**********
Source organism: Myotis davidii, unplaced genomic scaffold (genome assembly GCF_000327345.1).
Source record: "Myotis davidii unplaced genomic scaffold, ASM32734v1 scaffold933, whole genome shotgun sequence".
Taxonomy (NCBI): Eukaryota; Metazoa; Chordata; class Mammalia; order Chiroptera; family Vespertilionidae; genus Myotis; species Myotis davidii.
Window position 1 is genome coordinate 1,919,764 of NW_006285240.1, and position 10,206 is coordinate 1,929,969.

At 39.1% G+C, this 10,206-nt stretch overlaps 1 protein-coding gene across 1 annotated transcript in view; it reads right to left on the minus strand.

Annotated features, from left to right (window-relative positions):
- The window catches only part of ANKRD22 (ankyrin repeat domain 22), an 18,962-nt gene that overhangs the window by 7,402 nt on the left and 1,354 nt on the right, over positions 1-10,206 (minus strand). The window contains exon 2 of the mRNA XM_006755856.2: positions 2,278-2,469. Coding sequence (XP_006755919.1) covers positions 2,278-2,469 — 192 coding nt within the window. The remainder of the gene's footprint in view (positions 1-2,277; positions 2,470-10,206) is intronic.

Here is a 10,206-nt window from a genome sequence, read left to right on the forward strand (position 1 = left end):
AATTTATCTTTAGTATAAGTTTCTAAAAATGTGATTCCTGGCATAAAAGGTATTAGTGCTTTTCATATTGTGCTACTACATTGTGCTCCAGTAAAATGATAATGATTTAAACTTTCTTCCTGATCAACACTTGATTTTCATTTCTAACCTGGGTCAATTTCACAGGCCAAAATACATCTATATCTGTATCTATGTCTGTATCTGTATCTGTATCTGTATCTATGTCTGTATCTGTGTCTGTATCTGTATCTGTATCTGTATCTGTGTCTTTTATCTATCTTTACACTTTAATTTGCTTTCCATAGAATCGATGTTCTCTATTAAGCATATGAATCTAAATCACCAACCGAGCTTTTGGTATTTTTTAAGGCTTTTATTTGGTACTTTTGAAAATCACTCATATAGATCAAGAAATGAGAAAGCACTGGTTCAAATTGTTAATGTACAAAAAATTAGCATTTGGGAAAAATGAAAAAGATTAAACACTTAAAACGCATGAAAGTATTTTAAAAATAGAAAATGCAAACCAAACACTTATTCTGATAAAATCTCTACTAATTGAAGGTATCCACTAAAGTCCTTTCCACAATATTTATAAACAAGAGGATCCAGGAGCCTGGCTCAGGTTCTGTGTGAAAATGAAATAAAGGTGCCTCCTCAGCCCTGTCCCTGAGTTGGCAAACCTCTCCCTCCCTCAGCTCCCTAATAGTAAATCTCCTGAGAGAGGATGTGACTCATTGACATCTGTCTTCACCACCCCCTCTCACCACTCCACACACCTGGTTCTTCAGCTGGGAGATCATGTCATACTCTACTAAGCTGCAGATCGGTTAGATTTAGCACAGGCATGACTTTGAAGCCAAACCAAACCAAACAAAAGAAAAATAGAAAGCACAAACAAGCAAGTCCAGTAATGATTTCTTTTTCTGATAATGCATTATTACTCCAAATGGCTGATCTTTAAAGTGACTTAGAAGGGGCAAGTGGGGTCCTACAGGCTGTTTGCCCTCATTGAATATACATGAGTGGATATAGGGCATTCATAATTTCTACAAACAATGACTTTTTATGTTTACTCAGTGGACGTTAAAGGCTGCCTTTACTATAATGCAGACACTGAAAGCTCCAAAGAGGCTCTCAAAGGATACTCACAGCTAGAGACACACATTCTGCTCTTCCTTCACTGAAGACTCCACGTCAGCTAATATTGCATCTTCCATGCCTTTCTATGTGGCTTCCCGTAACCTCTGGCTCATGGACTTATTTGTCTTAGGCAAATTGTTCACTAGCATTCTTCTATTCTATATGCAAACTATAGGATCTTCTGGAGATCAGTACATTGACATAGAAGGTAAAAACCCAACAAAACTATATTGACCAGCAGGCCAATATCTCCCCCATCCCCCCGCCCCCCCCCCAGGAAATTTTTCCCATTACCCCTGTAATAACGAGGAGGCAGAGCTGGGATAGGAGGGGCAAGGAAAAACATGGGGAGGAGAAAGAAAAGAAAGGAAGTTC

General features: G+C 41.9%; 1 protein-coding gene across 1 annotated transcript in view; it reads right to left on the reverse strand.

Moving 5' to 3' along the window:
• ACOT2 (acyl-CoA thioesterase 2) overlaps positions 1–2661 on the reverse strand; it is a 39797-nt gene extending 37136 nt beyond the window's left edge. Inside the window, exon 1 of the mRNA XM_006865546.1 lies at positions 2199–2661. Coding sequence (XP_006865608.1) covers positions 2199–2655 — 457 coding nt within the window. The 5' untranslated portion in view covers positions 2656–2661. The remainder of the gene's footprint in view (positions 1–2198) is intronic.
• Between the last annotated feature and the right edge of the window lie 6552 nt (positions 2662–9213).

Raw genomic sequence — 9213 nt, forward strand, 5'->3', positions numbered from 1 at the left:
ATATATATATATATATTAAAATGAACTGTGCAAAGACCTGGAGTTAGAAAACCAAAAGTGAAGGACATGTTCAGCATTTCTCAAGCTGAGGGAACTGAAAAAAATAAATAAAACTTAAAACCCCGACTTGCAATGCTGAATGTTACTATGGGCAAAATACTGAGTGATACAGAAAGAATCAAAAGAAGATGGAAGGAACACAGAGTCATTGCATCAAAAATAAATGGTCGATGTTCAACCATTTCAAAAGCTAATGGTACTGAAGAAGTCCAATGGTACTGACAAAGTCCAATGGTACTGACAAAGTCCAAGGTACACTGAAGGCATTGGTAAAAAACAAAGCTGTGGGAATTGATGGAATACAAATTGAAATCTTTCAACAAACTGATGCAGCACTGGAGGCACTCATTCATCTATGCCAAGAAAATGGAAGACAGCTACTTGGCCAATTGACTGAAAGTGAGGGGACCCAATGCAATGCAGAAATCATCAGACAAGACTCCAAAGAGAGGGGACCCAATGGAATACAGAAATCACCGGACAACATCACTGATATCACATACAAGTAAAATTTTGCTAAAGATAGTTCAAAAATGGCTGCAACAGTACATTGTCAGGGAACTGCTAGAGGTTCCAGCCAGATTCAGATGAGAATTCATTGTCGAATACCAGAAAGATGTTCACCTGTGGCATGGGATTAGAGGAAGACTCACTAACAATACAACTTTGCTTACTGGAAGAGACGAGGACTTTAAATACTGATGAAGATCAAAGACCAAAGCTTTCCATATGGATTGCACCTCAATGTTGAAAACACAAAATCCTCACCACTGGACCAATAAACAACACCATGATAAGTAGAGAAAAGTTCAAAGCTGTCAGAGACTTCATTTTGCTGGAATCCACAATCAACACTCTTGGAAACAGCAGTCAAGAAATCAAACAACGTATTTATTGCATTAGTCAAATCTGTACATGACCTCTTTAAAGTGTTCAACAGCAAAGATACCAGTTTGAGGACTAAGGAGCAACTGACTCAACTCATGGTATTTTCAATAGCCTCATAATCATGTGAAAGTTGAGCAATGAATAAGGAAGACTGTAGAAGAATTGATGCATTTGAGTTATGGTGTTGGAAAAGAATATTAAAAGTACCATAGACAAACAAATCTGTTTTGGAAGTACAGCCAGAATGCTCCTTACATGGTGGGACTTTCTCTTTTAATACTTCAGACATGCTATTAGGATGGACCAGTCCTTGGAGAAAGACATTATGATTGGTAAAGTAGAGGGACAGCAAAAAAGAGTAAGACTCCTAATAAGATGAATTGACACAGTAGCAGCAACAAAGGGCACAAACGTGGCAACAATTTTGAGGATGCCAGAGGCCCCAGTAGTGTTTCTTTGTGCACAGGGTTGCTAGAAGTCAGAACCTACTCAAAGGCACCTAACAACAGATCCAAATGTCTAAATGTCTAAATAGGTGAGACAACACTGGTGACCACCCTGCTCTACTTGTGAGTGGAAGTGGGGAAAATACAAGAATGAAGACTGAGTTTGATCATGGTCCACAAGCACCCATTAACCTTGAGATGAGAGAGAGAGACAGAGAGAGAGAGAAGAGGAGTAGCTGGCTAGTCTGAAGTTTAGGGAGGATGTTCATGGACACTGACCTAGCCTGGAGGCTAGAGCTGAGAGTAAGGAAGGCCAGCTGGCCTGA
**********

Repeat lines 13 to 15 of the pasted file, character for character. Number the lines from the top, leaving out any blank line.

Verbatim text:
• Between the last annotated feature and the right edge of the window lie 6552 nt (positions 2662–9213).

Raw genomic sequence — 9213 nt, forward strand, 5'->3', positions numbered from 1 at the left:
ATATATATATATATATTAAAATGAACTGTGCAAAGACCTGGAGTTAGAAAACCAAAAGTGAAGGACATGTTCAGCATTTCTCAAGCTGAGGGAACTGAAAAAAATAAATAAAACTTAAAACCCCGACTTGCAATGCTGAATGTTACTATGGGCAAAATACTGAGTGATACAGAAAGAATCAAAAGAAGATGGAAGGAACACAGAGTCATTGCATCAAAAATAAATGGTCGATGTTCAACCATTTCAAAAGCTAATGGTACTGAAGAAGTCCAATGGTACTGACAAAGTCCAATGGTACTGACAAAGTCCAAGGTACACTGAAGGCATTGGTAAAAAACAAAGCTGTGGGAATTGATGGAATACAAATTGAAATCTTTCAACAAACTGATGCAGCACTGGAGGCACTCATTCATCTATGCCAAGAAAATGGAAGACAGCTACTTGGCCAATTGACTGAAAGTGAGGGGACCCAATGCAATGCAGAAATCATCAGACAAGACTCCAAAGAGAGGGGACCCAATGGAATACAGAAATCACCGGACAACATCACTGATATCACATACAAGTAAAATTTTGCTAAAGATAGTTCAAAAATGGCTGCAACAGTACATTGTCAGGGAACTGCTAGAGGTTCCAGCCAGATTCAGATGAGAATTCATTGTCGAATACCAGAAAGATGTTCACCTGTGGCATGGGATTAGAGGAAGACTCACTAACAATACAACTTTGCTTACTGGAAGAGACGAGGACTTTAAATACTGATGAAGATCAAAGACCAAAGCTTTCCATATGGATTGCACCTCAATGTTGAAAACACAAAATCCTCACCACTGGACCAATAAACAACACCATGATAAGTAGAGAAAAGTTCAAAGCTGTCAGAGACTTCATTTTGCTGGAATCCACAATCAACACTCTTGGAAACAGCAGTCAAGAAATCAAACAACGTATTTATTGCATTAGTCAAATCTGTACATGACCTCTTTAAAGTGTTCAACAGCAAAGATACCAGTTTGAGGACTAAGGAGCAACTGACTCAACTCATGGTATTTTCAATAGCCTCATAATCATGTGAAAGTTGAGCAATGAATAAGGAAGACTGTAGAAGAATTGATGCATTTGAGTTATGGTGTTGGAAAAGAATATTAAAAGTACCATAGACAAACAAATCTGTTTTGGAAGTACAGCCAGAATGCTCCTTACATGGTGGGACTTTCTCTTTTAATACTTCAGACATGCTATTAGGATGGACCAGTCCTTGGAGAAAGACATTATGATTGGTAAAGTAGAGGGACAGCAAAAAAGAGTAAGACTCCTAATAAGATGAATTGACACAGTAGCAGCAACAAAGGGCACAAACGTGGCAACAATTTTGAGGATGCCAGAGGCCCCAGTAGTGTTTCTTTGTGCACAGGGTTGCTAGAAGTCAGAACCTACTCAAAGGCACCTAACAACAGATCCAAATGTCTAAATGTCTAAATAGGTGAGACAACACTGGTGACCACCCTGCTCTACTTGTGAGTGGAAGTGGGGAAAATACAAGAATGAAGACTGAGTTTGATCATGGTCCACAAGCACCCATTAACCTTGAGATGAGAGAGAGAGACAGAGAGAGAGAGAAGAGGAGTAGCTGGCTAGTCTGAAGTTTAGGGAGGATGTTCATGGACACTGACCTAGCCTGGAGGCTAGAGCTGAGAGTAAGGAAGGCCAGCTGGCCTGA